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To start to understand the basics of qi, understanding the Dao is a must. The Dao, (also spelled Tao) is commonly translated into English as “the Way”. That is misleading. It is not way of doing something, it is not a path. I feel this is a misnomer because the Dao includes everything. Everything one can think of and still more. It is so large; words cannot describe what it is. One cannot point to something and say that it is the Dao. The Dao just is the Dao. The Dao is the thing that exists as what it is. In the Bible, God says, “I am who I am.” What the Dao is, and what God is, are two different ideas of explaining the unexplainable. The two are one in the same. When one says “God”, one may think of an organized religion such as of Judaism or Christianity. When one says “Dao”, one should think of Chinese philosophy.

This is going to seem very contradictory, strange or even laughable, but it is the basic understanding of the Dao: Dao is everything that is, and everything that isn’t. At first, you are just going to have to trust me. Think about it, how much is out there? How big is the universe? How did the universe start? How many dimensions are there? And other big questions we would like to know or understand. Science is trying to answer these questions. But can they ever be answered correctly? Maybe. Maybe not. Who knows? And in the long run, how important is it to know the answer to these questions? Will knowing make you sleep more peacefully tonight? Will knowing these answers create world peace? As long as we, as a human race, can respect what is bigger than life, try to understand a little, we will be ok.

To understand more, go to your local library or bookstore and find the book by Lao Zi (Lao Zhu) called “Dao De Jing” (Tao Te Ching). Lao Zi is the sage or Wiseman who is known as the founder of Daoism. This is the basic understanding of what the Dao is. It can be confusing, so don’t put the book in a box to fast. It might take several times of reading to understand some of what Lao Zi is getting at. To grasp more of the Dao, one can practice one of the many forms of qi gong.


Qi, as all things, comes from the Dao. Qi is in everything. It consists of 3 parts: Energy, matter, and information.Qi, with these three parts tells our senses (the five and the sixth) what is happening around us. We know what a table looks like because it is a physical thing, i.e. matter. We know this because that information is sent to our bodily senses by the table’s energy. Therefore we can understand the things that are. Where there is nothing, meaning emptiness, there is no qi. There is no qi there because there is no matter, information and energy. When something living dies, it looses its qi. However the remaining body has its own qi because it is still matter.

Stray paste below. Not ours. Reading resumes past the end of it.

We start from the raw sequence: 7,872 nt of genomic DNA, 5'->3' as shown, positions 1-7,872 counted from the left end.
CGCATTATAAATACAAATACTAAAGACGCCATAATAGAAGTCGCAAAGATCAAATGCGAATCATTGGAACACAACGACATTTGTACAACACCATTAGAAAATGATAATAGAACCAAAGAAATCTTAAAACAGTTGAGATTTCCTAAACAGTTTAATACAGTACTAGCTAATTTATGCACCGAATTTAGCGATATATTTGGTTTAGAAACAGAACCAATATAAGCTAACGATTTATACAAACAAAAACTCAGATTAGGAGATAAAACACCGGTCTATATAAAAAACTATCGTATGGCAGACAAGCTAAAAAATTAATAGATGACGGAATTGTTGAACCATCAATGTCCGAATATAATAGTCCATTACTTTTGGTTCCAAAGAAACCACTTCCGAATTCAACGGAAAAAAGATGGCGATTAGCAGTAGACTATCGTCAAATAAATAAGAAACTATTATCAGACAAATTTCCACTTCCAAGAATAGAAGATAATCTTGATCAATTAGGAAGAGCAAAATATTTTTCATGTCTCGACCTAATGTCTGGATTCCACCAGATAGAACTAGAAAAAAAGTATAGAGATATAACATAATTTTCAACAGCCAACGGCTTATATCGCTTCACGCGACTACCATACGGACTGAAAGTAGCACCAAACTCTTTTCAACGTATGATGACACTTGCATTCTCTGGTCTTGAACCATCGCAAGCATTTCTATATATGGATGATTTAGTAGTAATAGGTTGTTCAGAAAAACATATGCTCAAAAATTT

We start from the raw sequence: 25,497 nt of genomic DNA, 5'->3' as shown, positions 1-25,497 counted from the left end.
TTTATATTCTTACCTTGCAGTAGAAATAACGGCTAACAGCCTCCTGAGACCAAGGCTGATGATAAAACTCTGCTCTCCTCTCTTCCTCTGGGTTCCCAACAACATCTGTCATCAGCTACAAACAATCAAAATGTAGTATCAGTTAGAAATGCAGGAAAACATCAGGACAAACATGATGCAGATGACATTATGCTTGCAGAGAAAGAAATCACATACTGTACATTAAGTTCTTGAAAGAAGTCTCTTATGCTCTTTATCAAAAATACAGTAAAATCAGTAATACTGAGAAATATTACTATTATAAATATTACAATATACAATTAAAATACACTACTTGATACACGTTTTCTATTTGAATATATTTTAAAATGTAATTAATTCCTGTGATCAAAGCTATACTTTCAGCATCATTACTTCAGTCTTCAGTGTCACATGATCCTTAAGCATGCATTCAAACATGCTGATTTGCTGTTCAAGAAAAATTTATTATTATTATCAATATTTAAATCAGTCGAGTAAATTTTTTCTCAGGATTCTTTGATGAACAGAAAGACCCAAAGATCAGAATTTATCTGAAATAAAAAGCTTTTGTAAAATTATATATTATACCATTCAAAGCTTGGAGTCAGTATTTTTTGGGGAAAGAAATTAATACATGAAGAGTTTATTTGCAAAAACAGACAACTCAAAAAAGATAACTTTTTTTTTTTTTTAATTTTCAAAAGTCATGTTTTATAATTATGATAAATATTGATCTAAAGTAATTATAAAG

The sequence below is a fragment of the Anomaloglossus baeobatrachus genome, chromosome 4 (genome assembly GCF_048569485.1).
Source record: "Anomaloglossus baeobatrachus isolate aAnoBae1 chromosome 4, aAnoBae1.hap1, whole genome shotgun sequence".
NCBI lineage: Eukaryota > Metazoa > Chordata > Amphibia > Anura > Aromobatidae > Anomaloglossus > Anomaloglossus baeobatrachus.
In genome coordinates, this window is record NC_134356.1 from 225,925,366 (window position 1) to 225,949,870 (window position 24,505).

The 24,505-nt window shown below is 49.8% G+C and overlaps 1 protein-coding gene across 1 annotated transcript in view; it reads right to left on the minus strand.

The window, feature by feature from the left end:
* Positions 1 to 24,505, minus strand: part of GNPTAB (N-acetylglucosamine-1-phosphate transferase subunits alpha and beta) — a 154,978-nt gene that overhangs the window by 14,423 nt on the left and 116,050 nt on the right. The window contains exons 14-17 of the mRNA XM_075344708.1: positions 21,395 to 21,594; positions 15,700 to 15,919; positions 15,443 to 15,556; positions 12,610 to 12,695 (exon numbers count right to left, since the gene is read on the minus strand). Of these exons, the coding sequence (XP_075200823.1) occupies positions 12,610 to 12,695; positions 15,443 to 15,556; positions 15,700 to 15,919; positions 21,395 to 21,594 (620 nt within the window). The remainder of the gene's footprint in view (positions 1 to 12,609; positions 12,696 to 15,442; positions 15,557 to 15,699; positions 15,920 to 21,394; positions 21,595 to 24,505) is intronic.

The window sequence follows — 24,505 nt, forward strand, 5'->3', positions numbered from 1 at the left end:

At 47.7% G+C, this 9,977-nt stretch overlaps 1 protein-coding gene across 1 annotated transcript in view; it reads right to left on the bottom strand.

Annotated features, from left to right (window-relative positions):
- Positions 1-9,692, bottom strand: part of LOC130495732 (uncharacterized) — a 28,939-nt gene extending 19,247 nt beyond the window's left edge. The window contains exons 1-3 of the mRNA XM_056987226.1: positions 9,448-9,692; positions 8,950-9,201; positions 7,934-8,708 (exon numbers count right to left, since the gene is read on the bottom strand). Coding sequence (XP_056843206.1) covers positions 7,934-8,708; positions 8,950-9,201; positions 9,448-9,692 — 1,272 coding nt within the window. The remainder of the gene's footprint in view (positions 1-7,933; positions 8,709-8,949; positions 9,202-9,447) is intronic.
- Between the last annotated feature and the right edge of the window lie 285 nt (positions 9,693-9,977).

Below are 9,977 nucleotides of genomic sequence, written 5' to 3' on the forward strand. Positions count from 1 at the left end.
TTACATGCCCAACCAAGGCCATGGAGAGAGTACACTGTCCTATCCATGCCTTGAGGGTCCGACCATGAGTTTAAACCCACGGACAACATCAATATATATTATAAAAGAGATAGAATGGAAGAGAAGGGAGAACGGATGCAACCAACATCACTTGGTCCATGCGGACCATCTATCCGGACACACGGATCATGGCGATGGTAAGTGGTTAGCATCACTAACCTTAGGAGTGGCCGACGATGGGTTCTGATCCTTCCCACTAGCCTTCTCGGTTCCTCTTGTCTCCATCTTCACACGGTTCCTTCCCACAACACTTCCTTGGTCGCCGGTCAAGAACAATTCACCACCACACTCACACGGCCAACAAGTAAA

Those who have a good sense of the qi can actually feel it. But it takes years of training to distinguish what one is feeling. Everything has its own signature, its own qi. Each organ in the body or like each pebble found on a mountain all have qi, but its energy, matter, and information is all different.


The Tai Ji (tai chi symbol)

From the Dao, we have qi, which in turn can be divided into the yin/yang. The yin/yang are opposites. For example, without darkness (yin), how can there be light (yang)? There is always going to be up (yang), and there will always be its opposite, down (yin). Inside is yin, outside can only be yang. There is male/female positive/negative… the yin/yang only refers to things that are a part of nature. Ideals, philosophy, or religion do not apply. Therefore good and bad, as abstract concepts, are not included in yin and yang. Good and bad are personal judgments.

There are four distinct rules that describe the yin/yang. 1) Yin is never without yang and visa versa. 2) Within yang, there is yin and visa versa. They are infinitely divisible. 3) When yang becomes extreme, it will turn into yin, and visa versa. 4) Yin/yang are in a constant cycle.

A constant cycle means that when something goes to the extreme, it’s opposite starts to grow. Take a look, when the dark area reaches its extreme, the white area starts to grow. Because of this philosophy, this symbol is called “tai ji”, which directly translated means “too extreme”. This indicates the two ends of the spectrum. The Dao is everything and nothing, it embodies the two extremes. The dark extreme is absent of color because there is no light. At the other extreme are all the colors are combine to make white.

When you look at the design of the yin/yang, the two dots in the middle of the two extremes are representations of the winter and summer solstices. When the summer solstice occurs, the next day is a day closer to fall, and the day after the winter solstice is a day closer to spring. The summer is extreme yang. This means longer days and hotter days. And winter is the exact opposite. Winter is extreme yin. So the weather during spring and fall are in the middle.

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